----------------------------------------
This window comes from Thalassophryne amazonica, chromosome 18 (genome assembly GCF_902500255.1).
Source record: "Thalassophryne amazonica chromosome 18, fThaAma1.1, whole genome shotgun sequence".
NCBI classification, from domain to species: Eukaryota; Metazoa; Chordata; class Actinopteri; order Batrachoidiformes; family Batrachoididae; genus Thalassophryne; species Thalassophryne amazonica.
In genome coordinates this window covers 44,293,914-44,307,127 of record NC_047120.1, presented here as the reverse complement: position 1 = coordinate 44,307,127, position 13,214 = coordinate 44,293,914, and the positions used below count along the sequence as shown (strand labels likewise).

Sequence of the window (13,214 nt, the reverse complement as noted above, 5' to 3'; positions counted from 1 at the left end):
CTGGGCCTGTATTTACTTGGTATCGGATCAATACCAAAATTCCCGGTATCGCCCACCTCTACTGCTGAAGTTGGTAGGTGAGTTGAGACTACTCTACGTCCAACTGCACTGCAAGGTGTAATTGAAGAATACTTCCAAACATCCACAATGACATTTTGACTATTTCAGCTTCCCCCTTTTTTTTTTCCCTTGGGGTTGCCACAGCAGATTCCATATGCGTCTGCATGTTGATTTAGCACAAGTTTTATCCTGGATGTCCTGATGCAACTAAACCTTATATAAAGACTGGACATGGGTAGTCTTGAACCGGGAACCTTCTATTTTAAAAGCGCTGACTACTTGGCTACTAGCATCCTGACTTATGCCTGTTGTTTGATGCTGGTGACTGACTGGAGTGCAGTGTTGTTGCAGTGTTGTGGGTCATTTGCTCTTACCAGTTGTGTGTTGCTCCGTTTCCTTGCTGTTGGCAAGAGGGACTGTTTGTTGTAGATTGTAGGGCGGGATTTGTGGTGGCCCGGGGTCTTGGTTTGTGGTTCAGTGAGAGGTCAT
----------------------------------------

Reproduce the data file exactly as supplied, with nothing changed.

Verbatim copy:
This window comes from Thalassophryne amazonica, chromosome 18 (genome assembly GCF_902500255.1).
Source record: "Thalassophryne amazonica chromosome 18, fThaAma1.1, whole genome shotgun sequence".
NCBI classification, from domain to species: Eukaryota; Metazoa; Chordata; class Actinopteri; order Batrachoidiformes; family Batrachoididae; genus Thalassophryne; species Thalassophryne amazonica.
In genome coordinates this window covers 44,293,914-44,307,127 of record NC_047120.1, presented here as the reverse complement: position 1 = coordinate 44,307,127, position 13,214 = coordinate 44,293,914, and the positions used below count along the sequence as shown (strand labels likewise).

Sequence of the window (13,214 nt, the reverse complement as noted above, 5' to 3'; positions counted from 1 at the left end):
CTGGGCCTGTATTTACTTGGTATCGGATCAATACCAAAATTCCCGGTATCGCCCACCTCTACTGCTGAAGTTGGTAGGTGAGTTGAGACTACTCTACGTCCAACTGCACTGCAAGGTGTAATTGAAGAATACTTCCAAACATCCACAATGACATTTTGACTATTTCAGCTTCCCCCTTTTTTTTTTCCCTTGGGGTTGCCACAGCAGATTCCATATGCGTCTGCATGTTGATTTAGCACAAGTTTTATCCTGGATGTCCTGATGCAACTAAACCTTATATAAAGACTGGACATGGGTAGTCTTGAACCGGGAACCTTCTATTTTAAAAGCGCTGACTACTTGGCTACTAGCATCCTGACTTATGCCTGTTGTTTGATGCTGGTGACTGACTGGAGTGCAGTGTTGTTGCAGTGTTGTGGGTCATTTGCTCTTACCAGTTGTGTGTTGCTCCGTTTCCTTGCTGTTGGCAAGAGGGACTGTTTGTTGTAGATTGTAGGGCGGGATTTGTGGTGGCCCGGGGTCTTGGTTTGTGGTTCAGTGAGAGGTCAT